Fans of The Bachelor were furious this week after Chris Harrison, the show’s longtime host, defended front-runner Rachael Kirkconnell’s racism in an interview with Rachel Lindsay, the first Black Bachelorette, on Tuesday.
Kirkconnell first came into the spotlight as a contest on Matt James’ season, which began in January. Fans of the show first condemned Kirkconnell after a TikTok user claimed Kirkconnell was racist in high school.
Photos emerged this month that allegedly show Kirkconnell at an "antebellum" or plantation-themed fraternity party at the University of Georgia. Kirkconnell has also been accused of liking racist posts on Instagram, including one of two women standing in front of a confederate flag.
In an interview with Lindsay on Extra on Tuesday, Harrison said he did not know the full extent of the behavior and hadn’t had a chance to talk to Kirkconnell about it yet—but still defended her actions.
"This judge, jury, executioner thing where people are just tearing this girl’s life apart," Harrison said. "Until I actually hear this woman have a chance to speak, who am I to say any of this … I saw a picture of her at a sorority party five years ago; that’s it."
Harrison also said that while contestants normally talk about the drama and rumors of each season in the "Women Tell All" episode, Kirkconnell didn't address accusations of racism against her.
“Hopefully, I will be there to have that debate with her, and I will push her," Harrison said. "I don’t think the show needs to speak before Rachael does."
Following the backlash over Harrison’s interview with Lindsay, The Bachelor host apologized for taking an uneducated "stance" on racism.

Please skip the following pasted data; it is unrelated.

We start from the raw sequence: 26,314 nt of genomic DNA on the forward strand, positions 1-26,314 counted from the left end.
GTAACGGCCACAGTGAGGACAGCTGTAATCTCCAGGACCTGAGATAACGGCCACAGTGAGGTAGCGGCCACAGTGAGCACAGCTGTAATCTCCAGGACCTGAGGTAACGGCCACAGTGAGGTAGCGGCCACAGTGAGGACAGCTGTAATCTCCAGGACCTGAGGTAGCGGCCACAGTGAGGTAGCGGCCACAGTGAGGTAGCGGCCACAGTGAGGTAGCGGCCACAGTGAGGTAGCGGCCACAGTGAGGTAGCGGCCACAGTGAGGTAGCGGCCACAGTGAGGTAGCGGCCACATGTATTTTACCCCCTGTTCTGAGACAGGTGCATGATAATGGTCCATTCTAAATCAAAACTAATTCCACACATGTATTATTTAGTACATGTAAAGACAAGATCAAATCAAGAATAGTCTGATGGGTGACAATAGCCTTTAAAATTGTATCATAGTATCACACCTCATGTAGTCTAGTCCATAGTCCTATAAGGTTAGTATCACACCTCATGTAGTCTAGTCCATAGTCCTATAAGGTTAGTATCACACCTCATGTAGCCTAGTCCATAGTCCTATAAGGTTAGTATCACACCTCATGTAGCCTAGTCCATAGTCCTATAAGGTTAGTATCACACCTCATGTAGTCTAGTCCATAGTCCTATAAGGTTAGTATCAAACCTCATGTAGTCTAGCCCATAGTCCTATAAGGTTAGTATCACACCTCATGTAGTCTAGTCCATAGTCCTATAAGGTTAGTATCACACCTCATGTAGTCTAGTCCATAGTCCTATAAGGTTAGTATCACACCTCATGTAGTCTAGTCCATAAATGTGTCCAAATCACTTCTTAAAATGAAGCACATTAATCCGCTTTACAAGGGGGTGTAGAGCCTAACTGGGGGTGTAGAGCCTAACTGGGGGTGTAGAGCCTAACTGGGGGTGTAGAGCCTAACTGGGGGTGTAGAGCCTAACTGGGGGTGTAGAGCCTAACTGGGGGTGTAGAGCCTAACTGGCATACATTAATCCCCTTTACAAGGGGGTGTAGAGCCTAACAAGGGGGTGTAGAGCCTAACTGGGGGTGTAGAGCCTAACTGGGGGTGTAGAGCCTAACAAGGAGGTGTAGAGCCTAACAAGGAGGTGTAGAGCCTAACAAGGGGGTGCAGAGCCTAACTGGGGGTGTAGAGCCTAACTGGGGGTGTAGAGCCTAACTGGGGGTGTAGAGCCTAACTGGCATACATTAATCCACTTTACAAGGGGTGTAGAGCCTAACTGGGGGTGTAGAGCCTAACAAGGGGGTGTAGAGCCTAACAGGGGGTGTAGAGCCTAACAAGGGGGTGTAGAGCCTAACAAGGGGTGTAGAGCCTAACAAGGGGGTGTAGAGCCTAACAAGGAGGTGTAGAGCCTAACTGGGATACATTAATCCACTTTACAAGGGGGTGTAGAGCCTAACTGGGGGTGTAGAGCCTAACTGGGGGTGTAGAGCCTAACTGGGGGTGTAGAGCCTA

“While I do not speak for Rachael Kirkconnell, my intentions were simply to ask for grace in offering her an opportunity to speak on her own behalf," Harrison wrote on Instagram. "What I now realize I have done is cause harm by wrongly speaking in a manner that perpetuates racism, and for that I am so deeply sorry."
Bachelor alum Onyeka Ehie from season 23 said on Twitter on Thursday that she and oher cast members received "numerous racist messages" but were never acknowledged by the production crew. "I guess our grace and compassion got lost in the mail???" Ehie wrote. "The double standard makes me sick.
Users on Reddit, meanwhile, dug up more problematic pictures from Kcikconnell's past. In a post from June 2020 that Kirkconnell "liked," she and her friends are wearing stereotypical Native American costumes.
On The Bachelor subreddit, fans of the show discussed Kirkconnell's behavior and Harrison’s cavalier approach to combating racism.
“George Floyd was murdered in May 2020 so for context this was during the peak of the BLM protests,” one user wrote. “Like that’s what’s happening in the world and you’re liking THIS.”
“She’s choosing to be an ignorant racist or she isn’t ignorant and doesn’t care about being racist,” another redditor said.
Fans also discussed what they perceive as insufficient vetting of contestants for the show. Commenters said that with so few bachelors and bachelorettes of color, it's crucial for the producers to look into contestants' pasts.
“It doesn’t even scrape the surface of their priorities," one user wrote. "They are catering to an audience with views just like hers anyway!”
For some fans, Harrison’s reaction to Kirkconnell's racism was the most upsetting aspect of the situation.
“When POC call contestants out for being racist, perhaps people should listen instead of talking about grace, growth, how a lot of white people go through a racist phase and/or giving someone the benefit of the doubt," one user wrote. "Because so far, we haven’t been wrong."